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Title: "Who Has Plots?": Contextualizing Scientific Software, Practice, and Visualizations

Abstract

We present that software is an integral element of the work of science yet it is not commonly an object of inquiry in studies of scientific infrastructures. This paper presents findings from an ethnographic study of a cosmology group's collaborative scientific software production. We demonstrate how these cosmologists use plots to simultaneously test their software and analyze data while interrogating multiple layers of infrastructural components. We broaden perspectives on scientific software development using a sociotechnical, software studies lens to examine this work of scientific discovery as a creative and embodied, yet exacting and methodical, activity that requires a 'human in the loop'. Here, we offer a new reading of scientific software practices to convey how creating scientific software is often really the act of doing science itself--an intervention we believe is necessary to more successfully support scientific software sharing and infrastructure production.

Authors:
 [1];  [1]
  1. Univ. of Washington, Seattle, WA (United States)
Publication Date:
Research Org.:
Lawrence Berkeley National Lab. (LBNL), Berkeley, CA (United States)
Sponsoring Org.:
USDOE Office of Science (SC)
OSTI Identifier:
1525269
Grant/Contract Number:  
AC02-05CH11231
Resource Type:
Accepted Manuscript
Journal Name:
Proceedings of the ACM on Human-Computer Interaction
Additional Journal Information:
Journal Volume: 1; Journal Issue: CSCW; Journal ID: ISSN 2573-0142
Publisher:
Association for Computing Machinery (ACM)
Country of Publication:
United States
Language:
English
Subject:
97 MATHEMATICS AND COMPUTING; Software studies; research infrastructures; scientific software development; scientific software testing; scientific visualizations; plots; cosmology; epoch of reionization; ethnographic study

Citation Formats

Paine, Drew, and Lee, Charlotte P. "Who Has Plots?": Contextualizing Scientific Software, Practice, and Visualizations. United States: N. p., 2017. Web. doi:10.1145/3134720.
Paine, Drew, & Lee, Charlotte P. "Who Has Plots?": Contextualizing Scientific Software, Practice, and Visualizations. United States. doi:10.1145/3134720.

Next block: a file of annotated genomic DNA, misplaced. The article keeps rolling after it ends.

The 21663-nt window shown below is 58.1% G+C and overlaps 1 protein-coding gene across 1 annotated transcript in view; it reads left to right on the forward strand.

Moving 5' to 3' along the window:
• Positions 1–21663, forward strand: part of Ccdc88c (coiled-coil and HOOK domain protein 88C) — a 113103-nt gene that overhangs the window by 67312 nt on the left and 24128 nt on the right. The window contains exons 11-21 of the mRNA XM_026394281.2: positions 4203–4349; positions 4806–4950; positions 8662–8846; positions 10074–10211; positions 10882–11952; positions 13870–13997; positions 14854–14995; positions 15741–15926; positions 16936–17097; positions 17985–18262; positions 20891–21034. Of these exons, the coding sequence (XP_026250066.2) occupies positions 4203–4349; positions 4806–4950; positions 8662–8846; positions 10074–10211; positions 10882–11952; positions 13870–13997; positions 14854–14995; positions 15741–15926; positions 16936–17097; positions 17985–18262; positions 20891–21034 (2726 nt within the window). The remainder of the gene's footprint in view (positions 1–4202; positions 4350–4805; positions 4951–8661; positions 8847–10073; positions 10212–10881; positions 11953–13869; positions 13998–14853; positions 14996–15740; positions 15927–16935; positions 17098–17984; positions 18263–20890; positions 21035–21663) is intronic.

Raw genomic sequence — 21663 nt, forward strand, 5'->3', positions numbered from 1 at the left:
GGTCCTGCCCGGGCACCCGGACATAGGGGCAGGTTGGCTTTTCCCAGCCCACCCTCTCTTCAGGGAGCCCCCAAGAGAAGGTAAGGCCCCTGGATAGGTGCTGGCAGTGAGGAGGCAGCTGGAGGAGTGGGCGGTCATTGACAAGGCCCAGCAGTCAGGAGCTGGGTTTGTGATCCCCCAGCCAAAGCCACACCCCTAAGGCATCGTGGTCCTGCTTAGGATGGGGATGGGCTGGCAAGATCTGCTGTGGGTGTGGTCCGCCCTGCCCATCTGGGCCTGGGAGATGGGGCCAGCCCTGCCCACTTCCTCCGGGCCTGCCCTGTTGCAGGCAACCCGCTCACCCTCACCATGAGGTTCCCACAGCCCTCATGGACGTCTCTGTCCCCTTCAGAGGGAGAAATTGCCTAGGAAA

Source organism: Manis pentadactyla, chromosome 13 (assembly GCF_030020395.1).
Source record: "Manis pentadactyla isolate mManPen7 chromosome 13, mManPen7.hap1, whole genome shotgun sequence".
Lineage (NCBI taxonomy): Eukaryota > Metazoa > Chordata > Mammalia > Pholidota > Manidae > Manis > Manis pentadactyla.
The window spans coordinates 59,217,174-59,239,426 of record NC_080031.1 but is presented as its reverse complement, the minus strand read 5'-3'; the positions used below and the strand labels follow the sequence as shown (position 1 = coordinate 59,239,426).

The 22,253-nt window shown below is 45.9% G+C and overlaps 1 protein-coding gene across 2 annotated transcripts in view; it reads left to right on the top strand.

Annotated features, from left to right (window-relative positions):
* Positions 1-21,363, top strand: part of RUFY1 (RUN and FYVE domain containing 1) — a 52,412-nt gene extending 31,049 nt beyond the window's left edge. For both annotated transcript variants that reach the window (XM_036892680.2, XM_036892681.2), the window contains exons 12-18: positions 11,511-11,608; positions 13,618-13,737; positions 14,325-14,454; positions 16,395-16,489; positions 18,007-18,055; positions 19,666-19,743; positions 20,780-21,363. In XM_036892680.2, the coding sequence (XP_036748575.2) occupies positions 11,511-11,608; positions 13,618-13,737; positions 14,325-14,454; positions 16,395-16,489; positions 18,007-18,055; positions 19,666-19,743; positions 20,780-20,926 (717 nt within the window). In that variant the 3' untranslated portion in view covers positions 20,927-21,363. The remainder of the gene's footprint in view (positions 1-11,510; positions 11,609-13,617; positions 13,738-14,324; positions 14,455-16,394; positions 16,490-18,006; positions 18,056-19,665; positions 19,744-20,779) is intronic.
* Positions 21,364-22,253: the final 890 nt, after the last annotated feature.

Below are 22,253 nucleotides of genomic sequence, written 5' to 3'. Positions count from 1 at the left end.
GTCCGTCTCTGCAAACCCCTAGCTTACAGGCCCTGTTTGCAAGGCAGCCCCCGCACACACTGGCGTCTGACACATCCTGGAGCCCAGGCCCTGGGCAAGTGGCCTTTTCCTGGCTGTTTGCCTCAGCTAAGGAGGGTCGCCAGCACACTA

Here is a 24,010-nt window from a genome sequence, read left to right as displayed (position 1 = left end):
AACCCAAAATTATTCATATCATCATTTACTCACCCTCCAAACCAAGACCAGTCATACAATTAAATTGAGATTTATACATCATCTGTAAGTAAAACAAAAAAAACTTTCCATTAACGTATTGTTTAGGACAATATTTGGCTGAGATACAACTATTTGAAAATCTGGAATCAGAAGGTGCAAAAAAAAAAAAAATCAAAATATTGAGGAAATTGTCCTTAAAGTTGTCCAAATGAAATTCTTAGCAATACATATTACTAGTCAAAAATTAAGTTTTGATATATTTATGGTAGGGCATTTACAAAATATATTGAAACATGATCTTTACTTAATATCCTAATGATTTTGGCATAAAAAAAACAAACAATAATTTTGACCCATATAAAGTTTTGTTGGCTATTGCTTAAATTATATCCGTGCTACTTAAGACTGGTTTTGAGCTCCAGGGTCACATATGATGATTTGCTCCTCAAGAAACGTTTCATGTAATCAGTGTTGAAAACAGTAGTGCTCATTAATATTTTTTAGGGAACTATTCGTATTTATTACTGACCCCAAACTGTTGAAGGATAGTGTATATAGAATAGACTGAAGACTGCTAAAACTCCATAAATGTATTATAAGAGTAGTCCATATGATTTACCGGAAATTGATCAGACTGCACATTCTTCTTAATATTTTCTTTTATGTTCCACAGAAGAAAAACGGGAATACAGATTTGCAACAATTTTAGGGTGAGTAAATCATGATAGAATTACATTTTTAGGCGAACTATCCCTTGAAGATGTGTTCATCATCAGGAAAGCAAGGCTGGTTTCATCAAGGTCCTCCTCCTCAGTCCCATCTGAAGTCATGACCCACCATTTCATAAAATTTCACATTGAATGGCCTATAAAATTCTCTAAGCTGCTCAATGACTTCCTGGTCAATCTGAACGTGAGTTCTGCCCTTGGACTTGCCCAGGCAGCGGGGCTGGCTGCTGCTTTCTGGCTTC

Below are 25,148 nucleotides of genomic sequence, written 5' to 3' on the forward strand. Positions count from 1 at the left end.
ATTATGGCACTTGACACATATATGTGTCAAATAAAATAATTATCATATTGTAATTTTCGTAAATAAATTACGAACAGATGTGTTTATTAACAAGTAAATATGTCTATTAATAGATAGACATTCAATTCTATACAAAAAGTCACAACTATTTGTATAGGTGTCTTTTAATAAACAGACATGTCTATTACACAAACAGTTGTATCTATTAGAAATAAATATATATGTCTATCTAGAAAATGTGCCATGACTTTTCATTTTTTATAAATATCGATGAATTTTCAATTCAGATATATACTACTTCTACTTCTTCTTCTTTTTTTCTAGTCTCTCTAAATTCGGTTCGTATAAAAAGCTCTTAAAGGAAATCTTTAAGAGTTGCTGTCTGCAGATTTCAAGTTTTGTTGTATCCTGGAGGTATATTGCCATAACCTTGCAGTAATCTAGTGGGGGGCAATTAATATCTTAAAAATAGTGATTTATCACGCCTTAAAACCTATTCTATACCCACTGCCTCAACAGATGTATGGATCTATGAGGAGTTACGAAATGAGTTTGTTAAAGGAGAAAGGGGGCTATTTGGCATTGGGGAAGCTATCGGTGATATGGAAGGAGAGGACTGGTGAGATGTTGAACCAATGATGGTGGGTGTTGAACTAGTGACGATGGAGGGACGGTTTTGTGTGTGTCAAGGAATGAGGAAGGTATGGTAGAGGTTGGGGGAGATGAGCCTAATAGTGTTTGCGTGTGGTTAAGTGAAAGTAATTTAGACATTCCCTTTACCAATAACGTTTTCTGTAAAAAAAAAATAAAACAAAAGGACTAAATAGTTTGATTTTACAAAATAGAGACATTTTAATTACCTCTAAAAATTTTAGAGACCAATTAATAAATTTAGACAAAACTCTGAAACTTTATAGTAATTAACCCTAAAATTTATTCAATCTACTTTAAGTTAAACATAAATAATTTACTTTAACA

Paine, Drew, and Lee, Charlotte P. Wed . ""Who Has Plots?": Contextualizing Scientific Software, Practice, and Visualizations". United States. doi:10.1145/3134720. https://www.osti.gov/servlets/purl/1525269.
@article{osti_1525269,
title = {"Who Has Plots?": Contextualizing Scientific Software, Practice, and Visualizations},
author = {Paine, Drew and Lee, Charlotte P.},
abstractNote = {We present that software is an integral element of the work of science yet it is not commonly an object of inquiry in studies of scientific infrastructures. This paper presents findings from an ethnographic study of a cosmology group's collaborative scientific software production. We demonstrate how these cosmologists use plots to simultaneously test their software and analyze data while interrogating multiple layers of infrastructural components. We broaden perspectives on scientific software development using a sociotechnical, software studies lens to examine this work of scientific discovery as a creative and embodied, yet exacting and methodical, activity that requires a 'human in the loop'. Here, we offer a new reading of scientific software practices to convey how creating scientific software is often really the act of doing science itself--an intervention we believe is necessary to more successfully support scientific software sharing and infrastructure production.},
doi = {10.1145/3134720},
journal = {Proceedings of the ACM on Human-Computer Interaction},
number = CSCW,
volume = 1,
place = {United States},
year = {2017},
month = {12}
}

Journal Article:
Free Publicly Available Full Text
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